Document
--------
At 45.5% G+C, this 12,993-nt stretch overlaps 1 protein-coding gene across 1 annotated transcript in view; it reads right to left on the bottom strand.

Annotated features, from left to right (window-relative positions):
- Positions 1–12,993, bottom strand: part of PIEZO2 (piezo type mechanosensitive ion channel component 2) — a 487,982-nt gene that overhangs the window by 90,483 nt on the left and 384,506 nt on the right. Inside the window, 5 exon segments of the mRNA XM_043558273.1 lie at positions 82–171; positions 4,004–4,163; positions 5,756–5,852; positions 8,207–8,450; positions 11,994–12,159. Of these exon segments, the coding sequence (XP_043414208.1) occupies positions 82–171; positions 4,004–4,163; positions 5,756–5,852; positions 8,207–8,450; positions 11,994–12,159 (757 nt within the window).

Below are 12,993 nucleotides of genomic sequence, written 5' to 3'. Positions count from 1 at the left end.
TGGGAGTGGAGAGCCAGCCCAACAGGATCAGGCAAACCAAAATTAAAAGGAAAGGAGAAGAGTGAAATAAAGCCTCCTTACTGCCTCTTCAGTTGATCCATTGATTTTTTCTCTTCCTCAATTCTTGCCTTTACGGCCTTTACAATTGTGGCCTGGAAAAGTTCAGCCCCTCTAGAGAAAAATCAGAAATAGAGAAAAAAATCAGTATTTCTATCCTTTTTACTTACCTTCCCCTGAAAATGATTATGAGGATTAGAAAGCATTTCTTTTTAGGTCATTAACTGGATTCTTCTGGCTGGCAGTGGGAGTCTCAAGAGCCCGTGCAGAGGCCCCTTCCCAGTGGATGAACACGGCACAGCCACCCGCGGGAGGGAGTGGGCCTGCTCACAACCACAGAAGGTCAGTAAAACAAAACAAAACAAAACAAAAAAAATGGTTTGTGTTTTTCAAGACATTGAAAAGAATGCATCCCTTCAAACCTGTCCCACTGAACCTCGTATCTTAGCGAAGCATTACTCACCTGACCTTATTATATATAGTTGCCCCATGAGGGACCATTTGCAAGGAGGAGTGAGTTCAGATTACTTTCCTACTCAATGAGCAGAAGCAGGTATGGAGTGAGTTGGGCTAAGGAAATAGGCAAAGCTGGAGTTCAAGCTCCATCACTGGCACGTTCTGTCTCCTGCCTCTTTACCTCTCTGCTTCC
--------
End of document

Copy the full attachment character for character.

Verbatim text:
At 45.5% G+C, this 12,993-nt stretch overlaps 1 protein-coding gene across 1 annotated transcript in view; it reads right to left on the bottom strand.

Annotated features, from left to right (window-relative positions):
- Positions 1–12,993, bottom strand: part of PIEZO2 (piezo type mechanosensitive ion channel component 2) — a 487,982-nt gene that overhangs the window by 90,483 nt on the left and 384,506 nt on the right. Inside the window, 5 exon segments of the mRNA XM_043558273.1 lie at positions 82–171; positions 4,004–4,163; positions 5,756–5,852; positions 8,207–8,450; positions 11,994–12,159. Of these exon segments, the coding sequence (XP_043414208.1) occupies positions 82–171; positions 4,004–4,163; positions 5,756–5,852; positions 8,207–8,450; positions 11,994–12,159 (757 nt within the window).

Below are 12,993 nucleotides of genomic sequence, written 5' to 3'. Positions count from 1 at the left end.
TGGGAGTGGAGAGCCAGCCCAACAGGATCAGGCAAACCAAAATTAAAAGGAAAGGAGAAGAGTGAAATAAAGCCTCCTTACTGCCTCTTCAGTTGATCCATTGATTTTTTCTCTTCCTCAATTCTTGCCTTTACGGCCTTTACAATTGTGGCCTGGAAAAGTTCAGCCCCTCTAGAGAAAAATCAGAAATAGAGAAAAAAATCAGTATTTCTATCCTTTTTACTTACCTTCCCCTGAAAATGATTATGAGGATTAGAAAGCATTTCTTTTTAGGTCATTAACTGGATTCTTCTGGCTGGCAGTGGGAGTCTCAAGAGCCCGTGCAGAGGCCCCTTCCCAGTGGATGAACACGGCACAGCCACCCGCGGGAGGGAGTGGGCCTGCTCACAACCACAGAAGGTCAGTAAAACAAAACAAAACAAAACAAAAAAAATGGTTTGTGTTTTTCAAGACATTGAAAAGAATGCATCCCTTCAAACCTGTCCCACTGAACCTCGTATCTTAGCGAAGCATTACTCACCTGACCTTATTATATATAGTTGCCCCATGAGGGACCATTTGCAAGGAGGAGTGAGTTCAGATTACTTTCCTACTCAATGAGCAGAAGCAGGTATGGAGTGAGTTGGGCTAAGGAAATAGGCAAAGCTGGAGTTCAAGCTCCATCACTGGCACGTTCTGTCTCCTGCCTCTTTACCTCTCTGCTTCC